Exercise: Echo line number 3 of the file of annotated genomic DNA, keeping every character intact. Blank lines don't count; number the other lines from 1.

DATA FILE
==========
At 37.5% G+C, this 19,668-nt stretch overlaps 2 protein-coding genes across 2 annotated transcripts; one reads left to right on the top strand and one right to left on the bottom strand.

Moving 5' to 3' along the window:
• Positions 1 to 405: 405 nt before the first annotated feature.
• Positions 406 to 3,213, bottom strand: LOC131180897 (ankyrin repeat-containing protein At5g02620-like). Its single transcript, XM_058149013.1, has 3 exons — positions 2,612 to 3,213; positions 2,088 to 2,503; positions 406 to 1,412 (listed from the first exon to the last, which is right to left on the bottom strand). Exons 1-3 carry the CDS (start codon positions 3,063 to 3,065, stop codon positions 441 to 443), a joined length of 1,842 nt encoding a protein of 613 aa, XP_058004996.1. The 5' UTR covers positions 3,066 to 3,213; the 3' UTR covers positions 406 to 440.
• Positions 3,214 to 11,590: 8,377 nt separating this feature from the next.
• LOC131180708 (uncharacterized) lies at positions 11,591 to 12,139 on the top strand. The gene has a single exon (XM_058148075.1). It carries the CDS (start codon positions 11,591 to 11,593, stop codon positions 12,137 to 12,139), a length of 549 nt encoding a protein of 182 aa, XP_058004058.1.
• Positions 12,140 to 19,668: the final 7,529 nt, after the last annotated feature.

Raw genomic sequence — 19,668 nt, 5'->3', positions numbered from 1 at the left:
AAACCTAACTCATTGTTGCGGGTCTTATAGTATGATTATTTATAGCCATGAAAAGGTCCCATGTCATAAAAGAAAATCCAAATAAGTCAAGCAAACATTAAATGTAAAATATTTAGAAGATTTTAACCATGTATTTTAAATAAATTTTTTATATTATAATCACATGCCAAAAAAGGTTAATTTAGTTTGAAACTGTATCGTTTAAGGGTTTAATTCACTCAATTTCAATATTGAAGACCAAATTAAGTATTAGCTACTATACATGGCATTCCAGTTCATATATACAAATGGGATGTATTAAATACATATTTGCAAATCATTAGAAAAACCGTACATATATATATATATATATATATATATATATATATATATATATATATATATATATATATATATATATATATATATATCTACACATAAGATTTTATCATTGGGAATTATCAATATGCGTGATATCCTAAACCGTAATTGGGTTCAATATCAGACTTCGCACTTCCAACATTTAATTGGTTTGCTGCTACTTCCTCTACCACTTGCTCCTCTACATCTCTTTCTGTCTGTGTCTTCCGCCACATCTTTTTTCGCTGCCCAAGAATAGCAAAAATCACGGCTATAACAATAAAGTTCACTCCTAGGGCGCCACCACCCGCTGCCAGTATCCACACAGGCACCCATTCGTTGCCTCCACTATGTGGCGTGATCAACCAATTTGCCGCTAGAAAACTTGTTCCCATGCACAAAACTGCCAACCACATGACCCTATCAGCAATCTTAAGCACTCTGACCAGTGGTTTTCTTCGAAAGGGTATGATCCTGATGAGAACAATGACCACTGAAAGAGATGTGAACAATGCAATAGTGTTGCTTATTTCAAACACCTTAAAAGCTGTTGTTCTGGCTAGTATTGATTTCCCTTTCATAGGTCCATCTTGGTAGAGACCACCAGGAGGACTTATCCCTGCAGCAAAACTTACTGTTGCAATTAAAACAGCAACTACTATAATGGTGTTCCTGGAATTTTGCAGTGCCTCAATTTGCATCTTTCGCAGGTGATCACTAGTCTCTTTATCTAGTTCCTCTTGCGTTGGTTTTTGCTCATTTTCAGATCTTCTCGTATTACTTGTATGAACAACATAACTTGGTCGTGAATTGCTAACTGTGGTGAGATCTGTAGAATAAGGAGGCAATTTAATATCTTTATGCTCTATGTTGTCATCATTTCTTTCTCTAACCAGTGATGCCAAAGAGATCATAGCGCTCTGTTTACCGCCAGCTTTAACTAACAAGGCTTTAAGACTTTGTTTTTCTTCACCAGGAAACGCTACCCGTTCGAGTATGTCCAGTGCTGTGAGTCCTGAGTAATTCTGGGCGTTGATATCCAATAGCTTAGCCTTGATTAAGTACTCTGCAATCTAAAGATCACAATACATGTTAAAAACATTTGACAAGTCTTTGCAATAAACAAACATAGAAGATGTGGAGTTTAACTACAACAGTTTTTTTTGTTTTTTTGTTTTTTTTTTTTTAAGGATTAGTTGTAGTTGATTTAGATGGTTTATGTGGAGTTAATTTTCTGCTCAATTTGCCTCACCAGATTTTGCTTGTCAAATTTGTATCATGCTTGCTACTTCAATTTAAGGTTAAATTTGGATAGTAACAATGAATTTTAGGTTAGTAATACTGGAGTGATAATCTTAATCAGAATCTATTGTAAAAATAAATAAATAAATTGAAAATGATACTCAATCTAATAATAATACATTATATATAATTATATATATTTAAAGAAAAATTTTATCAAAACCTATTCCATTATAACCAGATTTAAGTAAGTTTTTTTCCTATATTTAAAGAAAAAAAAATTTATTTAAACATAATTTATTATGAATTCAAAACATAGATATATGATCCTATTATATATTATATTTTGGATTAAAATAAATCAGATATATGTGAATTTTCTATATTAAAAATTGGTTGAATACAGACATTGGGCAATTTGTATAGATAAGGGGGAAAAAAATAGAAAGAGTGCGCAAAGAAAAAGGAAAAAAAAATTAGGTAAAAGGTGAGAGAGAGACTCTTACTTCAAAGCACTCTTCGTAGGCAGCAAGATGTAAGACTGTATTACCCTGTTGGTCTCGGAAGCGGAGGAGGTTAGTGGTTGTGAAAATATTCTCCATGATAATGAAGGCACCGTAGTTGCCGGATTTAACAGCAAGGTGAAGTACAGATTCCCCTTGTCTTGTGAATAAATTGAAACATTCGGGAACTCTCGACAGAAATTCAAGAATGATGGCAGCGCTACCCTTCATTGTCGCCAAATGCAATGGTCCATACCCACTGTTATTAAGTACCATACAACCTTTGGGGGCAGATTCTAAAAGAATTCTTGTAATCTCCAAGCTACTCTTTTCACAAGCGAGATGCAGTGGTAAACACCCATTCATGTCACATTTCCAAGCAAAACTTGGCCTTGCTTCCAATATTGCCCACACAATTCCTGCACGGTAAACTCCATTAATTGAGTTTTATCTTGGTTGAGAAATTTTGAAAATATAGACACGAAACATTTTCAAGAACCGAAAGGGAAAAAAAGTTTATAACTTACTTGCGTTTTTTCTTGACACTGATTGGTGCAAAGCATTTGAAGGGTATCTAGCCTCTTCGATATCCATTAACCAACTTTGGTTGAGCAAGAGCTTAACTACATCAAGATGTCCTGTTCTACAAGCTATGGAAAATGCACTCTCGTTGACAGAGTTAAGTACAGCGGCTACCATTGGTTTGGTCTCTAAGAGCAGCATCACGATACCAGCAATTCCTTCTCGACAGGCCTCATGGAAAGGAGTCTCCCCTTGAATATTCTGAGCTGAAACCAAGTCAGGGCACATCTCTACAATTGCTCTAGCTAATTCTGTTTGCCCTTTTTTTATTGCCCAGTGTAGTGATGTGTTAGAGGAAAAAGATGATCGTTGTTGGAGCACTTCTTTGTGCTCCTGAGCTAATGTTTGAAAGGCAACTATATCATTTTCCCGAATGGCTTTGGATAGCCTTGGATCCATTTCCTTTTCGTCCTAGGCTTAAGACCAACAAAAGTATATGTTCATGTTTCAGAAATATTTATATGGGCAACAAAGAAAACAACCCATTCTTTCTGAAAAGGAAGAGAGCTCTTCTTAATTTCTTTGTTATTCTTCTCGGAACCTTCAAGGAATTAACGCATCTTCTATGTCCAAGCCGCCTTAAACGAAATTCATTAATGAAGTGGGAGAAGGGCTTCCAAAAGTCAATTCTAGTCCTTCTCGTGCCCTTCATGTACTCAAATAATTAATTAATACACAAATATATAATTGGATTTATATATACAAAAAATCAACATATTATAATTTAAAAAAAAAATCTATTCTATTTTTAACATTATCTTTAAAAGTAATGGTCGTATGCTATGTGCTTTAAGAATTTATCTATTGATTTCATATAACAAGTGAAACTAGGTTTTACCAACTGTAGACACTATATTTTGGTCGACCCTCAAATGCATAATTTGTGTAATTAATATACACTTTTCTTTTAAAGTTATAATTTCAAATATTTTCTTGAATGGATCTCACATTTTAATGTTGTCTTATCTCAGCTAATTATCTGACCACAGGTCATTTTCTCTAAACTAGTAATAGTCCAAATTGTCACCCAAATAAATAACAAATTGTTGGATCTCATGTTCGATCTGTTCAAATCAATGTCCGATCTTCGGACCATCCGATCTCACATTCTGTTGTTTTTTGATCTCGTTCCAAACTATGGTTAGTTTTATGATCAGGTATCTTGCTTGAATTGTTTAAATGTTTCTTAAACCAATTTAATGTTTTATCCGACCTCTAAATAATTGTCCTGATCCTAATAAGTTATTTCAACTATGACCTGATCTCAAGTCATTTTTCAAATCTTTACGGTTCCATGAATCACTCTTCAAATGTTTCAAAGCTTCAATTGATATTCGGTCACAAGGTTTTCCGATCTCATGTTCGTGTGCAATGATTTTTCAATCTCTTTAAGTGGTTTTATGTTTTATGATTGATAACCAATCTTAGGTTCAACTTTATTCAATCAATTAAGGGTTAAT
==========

• Positions 1 to 405: 405 nt before the first annotated feature.